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Story and photos by Max JensenAntony Hegarty's harrowing and beautiful voice speaks of tales that only a twisted angel could have endured. His vibrato is alien at first, but his warblings lure you in - deeper than you might want to go. His weary heart speaks of the dark complexities of the human soul (albeit his soul) in a stark language filled with lyrical beauty and with childlike innocence that's jaded - but not lost. He bares witness to a fatalist acceptance of the travails that afflict the fragile human spirit. There is an underbelly of optimism even in his darkest hour. With lyrics drenched in bleak catharsis' that travel through the shadows of dark personal alleyways, Antony's world of post-cabaret is populated with a cast of gorgeously strange themes and emotions.
Calling The Pabst Theatre in Milwaukee "truly one of the best theatres in the United States," Antony and the Johnsons set the table for a scrumptious evening of mesmerizing music. Joining Antony on stage were Julia Kent (cello), Maxim Moston (violin), Rob Moose (violin, guitar), Doug Wieselman (horns), Jeff Langston (bass) and Parker Kindred (drums). On "The Crying Light" from his critically acclaimed latest release of the same name, Antony becomes the passionate poet for the damned, yearning to be saved, and with a serenity that's expressed through his angelic voice and enhanced by the flourished nuances of his chamber orchestra. Antony's lyrics are rife with mysterious beauty and with an understanding that some of the darker places in our lives are to be accepted - if not embraced. "Cripple and the Starsfish" from his debut self-titled album (2004) only magnified Antony's world with the lyrics putting a smile on every masochist's lovelorn face.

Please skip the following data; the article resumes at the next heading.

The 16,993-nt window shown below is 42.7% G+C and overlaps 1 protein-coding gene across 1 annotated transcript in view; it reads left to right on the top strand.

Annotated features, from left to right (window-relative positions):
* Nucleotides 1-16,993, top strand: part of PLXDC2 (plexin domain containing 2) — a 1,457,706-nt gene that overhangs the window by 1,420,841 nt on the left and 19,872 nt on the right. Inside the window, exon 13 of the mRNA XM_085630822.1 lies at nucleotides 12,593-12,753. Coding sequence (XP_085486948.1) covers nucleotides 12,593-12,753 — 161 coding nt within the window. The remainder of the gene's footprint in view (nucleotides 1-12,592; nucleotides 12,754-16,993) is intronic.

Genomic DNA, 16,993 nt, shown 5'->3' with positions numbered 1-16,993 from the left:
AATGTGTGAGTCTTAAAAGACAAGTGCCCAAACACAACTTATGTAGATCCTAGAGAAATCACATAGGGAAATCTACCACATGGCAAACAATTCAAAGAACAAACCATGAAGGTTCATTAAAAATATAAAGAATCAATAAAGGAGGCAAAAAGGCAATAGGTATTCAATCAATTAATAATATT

Mr. Muscle, gazing boredly
And he checking time did punch me
And I sighed and bleeded like a windfall
Happy bleedy, happy bruisy
I am very happy
So please hit me
I am very very happy
So please hurt me
I'll grow back like a Starfish
"Aeon" featured Antony's soaring voice cry for the heart of "his baby boy," as the band's subtle accompaniment grew in structure and force and actually became an equal to Antony's torn and frayed lyrics. His lilting voice cast an unusually stark contrast to his large cherubic body that was draped by his long black hair. Antony's banter was mildly jovial, and at one point addressed the current recession with this advice - "If you're going on a job interview or an audition...then I'll give you this advice...I'll tell you what to say. Fuck off - that's right... fuck off! We always go into those things scared and meek...but now you'll have the power... fuck off!"
Antony never left his piano stool - he didn't have to because his voice was the star that demanded our attention. "Twilight" was magnificent as Antony slowly, but lovingly fingered his ivories, displaying a keen command of the piano. The song would bend and break timbre and structure while featuring an outro of sublime beauty. Antony and the band then displayed their ability for some rousing pop. Even martyrs can have a bit of fun from time to time as they created a brilliant new persona for Beyonce's "Crazy in Love." "Another World" found Antony's voice take on an even more other-worldly tone. With lush melodies and barren spaces of silence that complimented the music like a grand mathematical equation. "For Today I Am A Boy" and "Epilepsy Is Dancing" continued the evening's intense and brutally honest show. The audience was held in complete rapture throughout the entire performance. An isolated cough or sneeze was intensely magnified and talking during their performance was not an option. But, after each fading note had floated away the audience stood to their feet and gave one of the most genuine and rousing ovations that I've probably witnessed in my career as a music journalist. Closing their set with the stark cry for redemption in "Hope There's Someone," Antony and the band proved that the creative bar (that which the chance for failure is magnified by daring risk) has been raised substantially.
Antony and the Johnsons are certainly not for everyone...there are quite a few who can't stand their music and are put-off by Antony's peculiar voice. But, if you are one of those who've been hooked - you'll never want to escape his strange and stunning world.
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